The Truth Behind Customer Loyalty - SendGrowth Blog

The Truth Behind Customer Loyalty

A popular mistake is thinking that loyalty is all about improving your customer's satisfaction..

What makes customer loyalty such a mysterious creature?

I think customers are harder to reach and impress than they used to be. Many traditional marketing channels have been weakened as consumers pursue various “market of one” activities: ad-supported social networks, video games, movies on demand, and YouTube even allows skipping for some ads.

In the hyper-competitive Internet age, customers also have more pricing information and buying options than ever before.

But a number of misconceptions about loyalty have also led businesses, start-ups, and marketers down the wrong road.

The idea that loyalty is only about improving customer satisfaction is the most typical mistake. The frustrating truth is that what customers say about being satisfied turns out to be a poor indicator of loyalty. It's about action.

Another misstep is thinking that a loyalty program is the only thing a company can do to improve customer loyalty.

Loyalty programs are one part of an overall loyalty strategy, but they lack the nuance that gives companies the ability to target the most profitable segments.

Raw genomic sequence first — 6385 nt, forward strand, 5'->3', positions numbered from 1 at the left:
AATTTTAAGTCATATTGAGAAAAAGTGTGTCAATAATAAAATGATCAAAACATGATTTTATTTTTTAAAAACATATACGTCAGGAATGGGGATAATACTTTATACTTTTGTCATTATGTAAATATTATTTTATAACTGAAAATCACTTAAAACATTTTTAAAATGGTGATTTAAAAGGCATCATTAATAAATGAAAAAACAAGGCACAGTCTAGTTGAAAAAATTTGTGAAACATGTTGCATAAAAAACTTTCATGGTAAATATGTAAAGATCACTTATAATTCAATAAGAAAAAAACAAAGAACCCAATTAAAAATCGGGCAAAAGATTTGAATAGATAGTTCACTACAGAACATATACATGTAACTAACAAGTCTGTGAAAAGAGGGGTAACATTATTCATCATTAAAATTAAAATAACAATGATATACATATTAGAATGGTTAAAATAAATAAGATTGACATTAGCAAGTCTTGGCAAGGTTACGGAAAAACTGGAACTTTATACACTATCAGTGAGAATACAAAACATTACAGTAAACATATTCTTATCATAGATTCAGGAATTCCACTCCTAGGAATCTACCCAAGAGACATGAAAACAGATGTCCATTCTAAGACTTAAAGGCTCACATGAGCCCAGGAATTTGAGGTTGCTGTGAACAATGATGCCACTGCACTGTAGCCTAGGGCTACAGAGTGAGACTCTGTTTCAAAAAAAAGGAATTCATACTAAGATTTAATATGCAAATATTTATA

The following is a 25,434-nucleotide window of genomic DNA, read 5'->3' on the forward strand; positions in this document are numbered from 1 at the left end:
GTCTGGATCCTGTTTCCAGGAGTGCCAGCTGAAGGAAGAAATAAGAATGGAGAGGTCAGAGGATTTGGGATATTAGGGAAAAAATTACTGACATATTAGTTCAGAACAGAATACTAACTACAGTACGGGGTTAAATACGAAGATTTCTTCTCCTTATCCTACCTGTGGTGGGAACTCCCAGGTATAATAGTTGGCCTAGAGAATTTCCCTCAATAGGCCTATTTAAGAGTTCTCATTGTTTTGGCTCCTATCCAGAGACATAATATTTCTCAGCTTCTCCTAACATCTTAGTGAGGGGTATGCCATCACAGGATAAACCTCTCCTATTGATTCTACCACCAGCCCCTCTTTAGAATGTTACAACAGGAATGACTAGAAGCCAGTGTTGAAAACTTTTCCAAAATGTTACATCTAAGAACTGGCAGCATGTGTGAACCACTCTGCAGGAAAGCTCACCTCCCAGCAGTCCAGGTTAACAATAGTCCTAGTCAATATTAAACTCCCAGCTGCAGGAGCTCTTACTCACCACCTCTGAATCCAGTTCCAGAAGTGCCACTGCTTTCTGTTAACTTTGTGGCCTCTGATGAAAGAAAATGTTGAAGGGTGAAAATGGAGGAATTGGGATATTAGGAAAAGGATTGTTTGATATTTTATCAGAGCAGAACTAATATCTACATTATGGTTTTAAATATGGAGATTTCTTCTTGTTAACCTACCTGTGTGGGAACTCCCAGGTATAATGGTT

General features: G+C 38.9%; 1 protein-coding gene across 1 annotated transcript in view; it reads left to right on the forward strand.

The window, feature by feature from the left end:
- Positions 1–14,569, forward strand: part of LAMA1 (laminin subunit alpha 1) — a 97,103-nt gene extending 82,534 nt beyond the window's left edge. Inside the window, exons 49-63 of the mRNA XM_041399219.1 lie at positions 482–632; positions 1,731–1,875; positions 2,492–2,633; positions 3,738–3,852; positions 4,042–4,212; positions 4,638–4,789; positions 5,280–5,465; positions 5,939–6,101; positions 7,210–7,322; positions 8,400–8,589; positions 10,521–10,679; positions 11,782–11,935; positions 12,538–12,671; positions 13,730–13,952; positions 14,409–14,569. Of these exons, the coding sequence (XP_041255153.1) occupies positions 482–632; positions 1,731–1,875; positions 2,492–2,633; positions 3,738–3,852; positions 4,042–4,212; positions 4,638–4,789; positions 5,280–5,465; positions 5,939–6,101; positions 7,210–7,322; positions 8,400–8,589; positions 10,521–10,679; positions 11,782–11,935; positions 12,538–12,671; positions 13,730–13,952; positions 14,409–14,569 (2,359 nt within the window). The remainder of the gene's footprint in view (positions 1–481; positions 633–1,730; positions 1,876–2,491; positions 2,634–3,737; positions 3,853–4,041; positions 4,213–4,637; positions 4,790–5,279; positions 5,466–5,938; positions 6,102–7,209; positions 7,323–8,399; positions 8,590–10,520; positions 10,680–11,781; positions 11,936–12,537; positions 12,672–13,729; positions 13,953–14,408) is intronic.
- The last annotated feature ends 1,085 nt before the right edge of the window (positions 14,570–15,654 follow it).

To attract and retain the most loyal and profitable customers, a firm must first understand the true drivers of loyalty—the customer attitudes that drive the different types of behaviors that must be understood and nurtured.

1) Interaction/Engagement with the Product or service

How interested are your customers in the products and services you offer? Seek out the ones who deeply understand the pain your solving.

Do they actively engage in loyalty programs? If your customer typically isn't a fan of loyalty programs, think about alternatives.

Are they typically heavy users of the category? It's best to focus on the bigger fish.

And are they enthusiastic about the category in general? Brand enthusiasts are just that- enthusiastic.

2) Brand Devotion

Do you know how passionate your customers are about the brands they buy? If not, find out.

Do they identify themselves with your brand and start to self-identify with it? If not, find out why not.

Are your customers willing to pay a premium for a brand they love? If not, consider alternate ways to monetize.

Are they advocates for your brand within their family and social networks? If it solves their pain, they should be proud to help others with their pain.

3) Likelihood to Reevaluate

How likely are customers to re-evaluate their current buying choices? Look at things like churn rate.

What are the most important shopping triggers to your customers? Do your best to get inside their head, and understand what motivates them.

What hassles exist by switching brands? Make your customer love/use/need you so bad that it's not easy to leave you.

By analyzing the behavior and attitude indicators of this framework, different loyalty segments emerge. Each with its own distinct loyalty drivers.

Brands that recognize their segments can improve their market focus and positioning, simply by identifying previously unseen "markets within markets".

By taking this approach, you can help your business better understand what their customers are thinking and what motivates their purchasing decisions.